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A graduate student at the Pratt Institute won a design competition to sell his notebooks in Barnes & Noble

When Ben Tuber, now a graduate student at the Pratt Institute, was an undergrad at the University of Chicago, he wasn't exactly planning a future in design. Immersed in the relatively esoteric world of ancient Greek and Egyptian hieroglyphics, Tuber revealed in an interview that he had other lofty ideas, including one fantasy of becoming the next Indiana Jones.

After taking a beat, Tuber added, "I realized I wasn't going to be the next Indiana Jones."

Hieroglyphics - something that had captivated Tuber since childhood for "more purely visual reasons" - remained a lingering inspiration, however, eventually following him to Pratt. Though he had been drawing since he was a little kid, Tuber described his light-bulb moment when he realized "there was a career for this thing - it's called design."

Today, Tuber has experienced something of an upward trajectory at Pratt; in keeping with the school's ongoing partnership with Barnes & Noble, some of Tuber's designs - along with those of a small group of other graduate students at Pratt - are now on sale at more than 400 Barnes & Noble stores nationwide as part of the "For Students By Students" collection. The participating, selected students were challenged to create unique designs for a target age group; other than those minimal instructions, though, the project was completely up to them to execute.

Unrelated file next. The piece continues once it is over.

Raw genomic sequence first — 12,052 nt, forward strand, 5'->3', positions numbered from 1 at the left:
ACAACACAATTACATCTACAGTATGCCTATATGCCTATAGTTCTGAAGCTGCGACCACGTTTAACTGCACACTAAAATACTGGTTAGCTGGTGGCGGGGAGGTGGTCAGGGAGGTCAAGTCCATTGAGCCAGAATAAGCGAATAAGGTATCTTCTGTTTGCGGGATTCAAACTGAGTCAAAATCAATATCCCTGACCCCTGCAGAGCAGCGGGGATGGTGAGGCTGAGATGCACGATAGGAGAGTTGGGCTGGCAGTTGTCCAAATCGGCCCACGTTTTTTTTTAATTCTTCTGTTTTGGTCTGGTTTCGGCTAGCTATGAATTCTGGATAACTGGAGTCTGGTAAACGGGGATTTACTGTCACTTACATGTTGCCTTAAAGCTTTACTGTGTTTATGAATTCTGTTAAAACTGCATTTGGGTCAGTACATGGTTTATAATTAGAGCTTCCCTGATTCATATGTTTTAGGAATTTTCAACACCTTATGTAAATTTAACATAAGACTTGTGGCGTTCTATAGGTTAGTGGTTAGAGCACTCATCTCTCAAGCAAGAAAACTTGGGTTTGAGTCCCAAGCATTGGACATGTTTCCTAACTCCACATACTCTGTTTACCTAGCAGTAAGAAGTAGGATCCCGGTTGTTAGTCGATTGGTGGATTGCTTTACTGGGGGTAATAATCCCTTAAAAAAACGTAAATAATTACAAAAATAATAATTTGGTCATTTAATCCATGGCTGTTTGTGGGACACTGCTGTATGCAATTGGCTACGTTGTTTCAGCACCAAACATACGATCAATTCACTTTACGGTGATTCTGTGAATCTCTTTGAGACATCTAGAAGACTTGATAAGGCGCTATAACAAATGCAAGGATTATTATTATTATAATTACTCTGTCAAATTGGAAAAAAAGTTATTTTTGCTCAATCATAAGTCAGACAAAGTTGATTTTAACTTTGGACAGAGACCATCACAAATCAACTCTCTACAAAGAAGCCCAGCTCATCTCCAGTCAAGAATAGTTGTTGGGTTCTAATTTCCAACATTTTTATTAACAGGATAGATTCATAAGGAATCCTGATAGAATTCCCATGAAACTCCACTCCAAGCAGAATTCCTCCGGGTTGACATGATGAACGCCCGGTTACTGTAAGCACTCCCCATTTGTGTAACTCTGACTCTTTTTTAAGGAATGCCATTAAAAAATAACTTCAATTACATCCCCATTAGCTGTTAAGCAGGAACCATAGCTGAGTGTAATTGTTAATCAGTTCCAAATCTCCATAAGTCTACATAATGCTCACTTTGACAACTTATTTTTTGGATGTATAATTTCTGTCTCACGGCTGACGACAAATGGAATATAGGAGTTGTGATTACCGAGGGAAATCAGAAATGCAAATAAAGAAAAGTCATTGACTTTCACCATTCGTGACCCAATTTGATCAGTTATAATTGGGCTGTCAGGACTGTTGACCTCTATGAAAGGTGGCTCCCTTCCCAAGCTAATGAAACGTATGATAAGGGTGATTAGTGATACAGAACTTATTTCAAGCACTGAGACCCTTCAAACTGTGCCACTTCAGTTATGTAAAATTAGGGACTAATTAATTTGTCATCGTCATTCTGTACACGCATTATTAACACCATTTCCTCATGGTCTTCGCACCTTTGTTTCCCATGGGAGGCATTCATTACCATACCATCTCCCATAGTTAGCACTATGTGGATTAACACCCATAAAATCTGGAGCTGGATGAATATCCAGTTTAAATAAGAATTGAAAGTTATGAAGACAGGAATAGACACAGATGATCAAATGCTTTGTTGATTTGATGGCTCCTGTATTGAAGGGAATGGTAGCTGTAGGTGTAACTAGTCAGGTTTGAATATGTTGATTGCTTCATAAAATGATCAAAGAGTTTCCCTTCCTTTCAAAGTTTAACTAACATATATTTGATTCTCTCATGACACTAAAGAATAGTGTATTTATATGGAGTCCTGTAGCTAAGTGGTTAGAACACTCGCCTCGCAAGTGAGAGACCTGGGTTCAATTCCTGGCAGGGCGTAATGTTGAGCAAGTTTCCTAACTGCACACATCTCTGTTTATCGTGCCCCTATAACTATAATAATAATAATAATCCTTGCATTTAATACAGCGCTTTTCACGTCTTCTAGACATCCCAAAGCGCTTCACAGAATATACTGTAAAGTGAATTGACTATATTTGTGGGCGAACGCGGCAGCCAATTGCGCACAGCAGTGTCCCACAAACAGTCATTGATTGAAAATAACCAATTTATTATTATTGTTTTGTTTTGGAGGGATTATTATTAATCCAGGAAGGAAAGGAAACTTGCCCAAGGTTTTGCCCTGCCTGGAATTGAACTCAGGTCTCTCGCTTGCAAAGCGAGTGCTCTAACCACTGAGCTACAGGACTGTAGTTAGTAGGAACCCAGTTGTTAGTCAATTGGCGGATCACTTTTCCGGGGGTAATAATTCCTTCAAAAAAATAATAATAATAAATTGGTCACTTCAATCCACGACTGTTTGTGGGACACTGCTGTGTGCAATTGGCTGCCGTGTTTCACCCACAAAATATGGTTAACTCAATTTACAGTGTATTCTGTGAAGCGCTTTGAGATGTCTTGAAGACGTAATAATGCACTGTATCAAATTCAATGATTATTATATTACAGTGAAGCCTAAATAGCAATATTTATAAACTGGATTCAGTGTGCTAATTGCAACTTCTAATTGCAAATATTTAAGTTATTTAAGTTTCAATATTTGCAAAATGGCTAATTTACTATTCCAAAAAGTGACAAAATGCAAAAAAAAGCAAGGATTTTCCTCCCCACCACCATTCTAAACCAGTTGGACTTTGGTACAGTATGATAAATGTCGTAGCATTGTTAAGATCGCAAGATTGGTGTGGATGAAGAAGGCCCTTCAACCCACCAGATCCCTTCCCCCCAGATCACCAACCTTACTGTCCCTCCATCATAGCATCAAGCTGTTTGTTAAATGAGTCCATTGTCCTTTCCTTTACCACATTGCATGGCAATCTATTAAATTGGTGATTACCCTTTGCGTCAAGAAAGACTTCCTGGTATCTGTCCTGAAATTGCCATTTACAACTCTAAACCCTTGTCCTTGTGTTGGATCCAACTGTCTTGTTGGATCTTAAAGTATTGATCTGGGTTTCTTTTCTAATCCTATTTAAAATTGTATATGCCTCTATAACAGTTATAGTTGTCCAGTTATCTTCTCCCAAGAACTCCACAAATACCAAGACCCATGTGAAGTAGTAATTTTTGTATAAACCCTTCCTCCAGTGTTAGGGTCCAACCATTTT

Keeping a younger demographic in mind, Tuber began thinking about products - sketchbooks, pencil cases, and journals - that would actually appeal to college-age students. Noting that "everyone is plugged in," he turned to texting symbols themselves - "a kind of second language." Soon, emojis, smiley icons, and "TTYL" shorthand found their way onto the sketchbooks - an attempt, in some small way, to breach the digital divide.

Describing his designs, Tuber is at once equal parts philosophical and straightforward; recognizing that texting lingo has "infiltrated our normal speech," he also realizes that digitization is rampant, and here to stay. Rather than rebuff computers and iPhones, Tuber has tried to straddle creativity with the digital age; the two need not be mutually exclusive.

Tuber's line of sketchbooks, he believes, will appeal to anyone who has a "longing to sketch something by hand." It is an old-school approach, perhaps, but stands as evidence that you can "have fun outside of the computer."

Barnes & Noble has several partnerships with schools, not all of which end up benefitting the students whose designs go into production. Last week, a former student at the Fashion Institute of Technology claimed in a federal lawsuit that she hasn't made any money off a top-selling backpack she created for the store in 2010. Diana Rubio designed the "everything backpack" when she was assigned to enter Barnes & Noble's "Back to Campus" contest. Her bag won, and it continues to be a top seller for Barnes & Noble, which sells it for $39.95 and credits Rubio as the designer.

But Rubio says in the lawsuit that she never received any money from FIT or Barnes & Noble. Barnes & Noble says it pays royalties to FIT and that the matter was between Rubio and the school.

Tuber, however, has enjoyed seeing his work out in the real world; an Upper West Side native, he remains particularly devoted to the 82nd Street Barnes & Noble. Pratt's partnership with the bookstore has been a "great opportunity," he said. He described the thrill of seeing his work materialize in his hometown bookstore as an honor - one that might even trump the Indiana Jones fantasy.

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